According to a new study presented at the ECOICO or European and International Conference on Obesity 2020, having a healthy diet is linked to how late you eat most of the food in the day.
Scientists found that those who eat most of the calories during the night tend to have lower quality diets and eat more calories.
The main goal of this research was to find out the link between diet quality and calorie consumption at night. The study was conducted by a group of scientists led by a researcher from Ulster University.
Previous studies have identified that hunger tends to follow a daily rhythm. Though we often stop eating during a period of sleep, most of us tend to start with the smallest meal of the day.
At the same time, hunger can be strongest at a later time in the day. This sensation would peak at around 8 p.m. once most people have finished most daily tasks.
The study analyzed data from a survey by the National Diet and Nutrition Survey of the UK. It included detailed information about nutritional status, nutrient intake, and food consumption in people over 18 months old. There was a total of 1,177 participants between 2012 and 2017.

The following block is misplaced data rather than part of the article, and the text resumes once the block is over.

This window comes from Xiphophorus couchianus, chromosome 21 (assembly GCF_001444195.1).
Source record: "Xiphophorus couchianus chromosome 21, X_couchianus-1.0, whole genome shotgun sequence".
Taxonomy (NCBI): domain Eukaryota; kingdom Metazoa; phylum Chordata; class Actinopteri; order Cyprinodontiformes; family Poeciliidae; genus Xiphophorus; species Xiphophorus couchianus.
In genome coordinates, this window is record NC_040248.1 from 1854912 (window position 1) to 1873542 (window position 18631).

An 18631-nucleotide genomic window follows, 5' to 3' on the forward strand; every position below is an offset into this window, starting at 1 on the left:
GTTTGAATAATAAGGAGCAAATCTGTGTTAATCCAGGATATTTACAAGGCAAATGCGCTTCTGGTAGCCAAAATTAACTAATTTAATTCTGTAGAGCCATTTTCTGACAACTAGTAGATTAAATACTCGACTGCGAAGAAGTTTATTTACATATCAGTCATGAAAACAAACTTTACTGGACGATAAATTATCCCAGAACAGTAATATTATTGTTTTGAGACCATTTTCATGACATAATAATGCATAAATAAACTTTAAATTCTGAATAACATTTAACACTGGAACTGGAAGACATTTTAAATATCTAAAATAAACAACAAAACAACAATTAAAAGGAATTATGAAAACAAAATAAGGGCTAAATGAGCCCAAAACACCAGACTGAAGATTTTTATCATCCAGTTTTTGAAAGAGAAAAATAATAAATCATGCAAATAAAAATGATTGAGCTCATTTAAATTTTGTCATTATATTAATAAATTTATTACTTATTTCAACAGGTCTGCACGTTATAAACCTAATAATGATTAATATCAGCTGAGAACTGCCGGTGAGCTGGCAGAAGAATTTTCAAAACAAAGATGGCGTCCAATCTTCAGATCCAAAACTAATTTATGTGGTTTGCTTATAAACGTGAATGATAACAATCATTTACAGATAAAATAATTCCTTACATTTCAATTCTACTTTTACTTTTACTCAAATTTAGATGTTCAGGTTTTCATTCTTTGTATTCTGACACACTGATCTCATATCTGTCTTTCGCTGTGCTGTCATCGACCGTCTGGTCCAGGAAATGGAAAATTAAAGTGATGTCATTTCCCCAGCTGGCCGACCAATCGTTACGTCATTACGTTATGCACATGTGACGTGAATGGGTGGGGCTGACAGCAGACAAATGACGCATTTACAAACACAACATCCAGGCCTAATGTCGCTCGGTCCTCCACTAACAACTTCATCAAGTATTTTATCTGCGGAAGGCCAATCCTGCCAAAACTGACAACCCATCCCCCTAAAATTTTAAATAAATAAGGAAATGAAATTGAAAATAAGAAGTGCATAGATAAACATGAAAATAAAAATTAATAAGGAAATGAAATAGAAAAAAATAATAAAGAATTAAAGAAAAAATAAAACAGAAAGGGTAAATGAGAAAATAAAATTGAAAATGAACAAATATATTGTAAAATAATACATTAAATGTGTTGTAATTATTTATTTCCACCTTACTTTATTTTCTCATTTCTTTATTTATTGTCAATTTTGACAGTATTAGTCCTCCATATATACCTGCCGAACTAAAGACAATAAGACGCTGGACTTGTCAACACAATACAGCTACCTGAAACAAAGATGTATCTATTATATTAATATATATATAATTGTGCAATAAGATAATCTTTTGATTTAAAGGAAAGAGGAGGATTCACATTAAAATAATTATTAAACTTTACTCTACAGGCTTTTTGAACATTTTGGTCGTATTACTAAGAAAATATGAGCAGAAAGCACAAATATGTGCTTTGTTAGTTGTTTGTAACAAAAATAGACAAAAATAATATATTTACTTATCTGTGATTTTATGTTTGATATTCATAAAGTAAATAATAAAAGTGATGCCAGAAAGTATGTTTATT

In general, scientists identified that, on average, the participants ate around 40 percent of the daily calories after 6 p.m.
More specifically, they broke down the group into quartiles based on the ration of the daily calories consumed after 6 p.m. In the lowest part, people ate less than 31.5 percent of the calories at night, while people in the highest part consumed more than 48.5 percent around this time of the day.
The study identified two noticeable trends. First, eating later would affect the total calories for the day.
In addition, the timing of the meal would affect the quality and nutritional contents of food. In other words, those who ate most of the calories at night tend to have considerably lower quality diets.
The findings indicate that taking in a low number of calories at night might be linked to a lower intake of daily energy. Also, eating a high number of calories at night might be linked to a lower quality diet.
This study can provide more understandings of the food quality and the effect of daily food rhythms.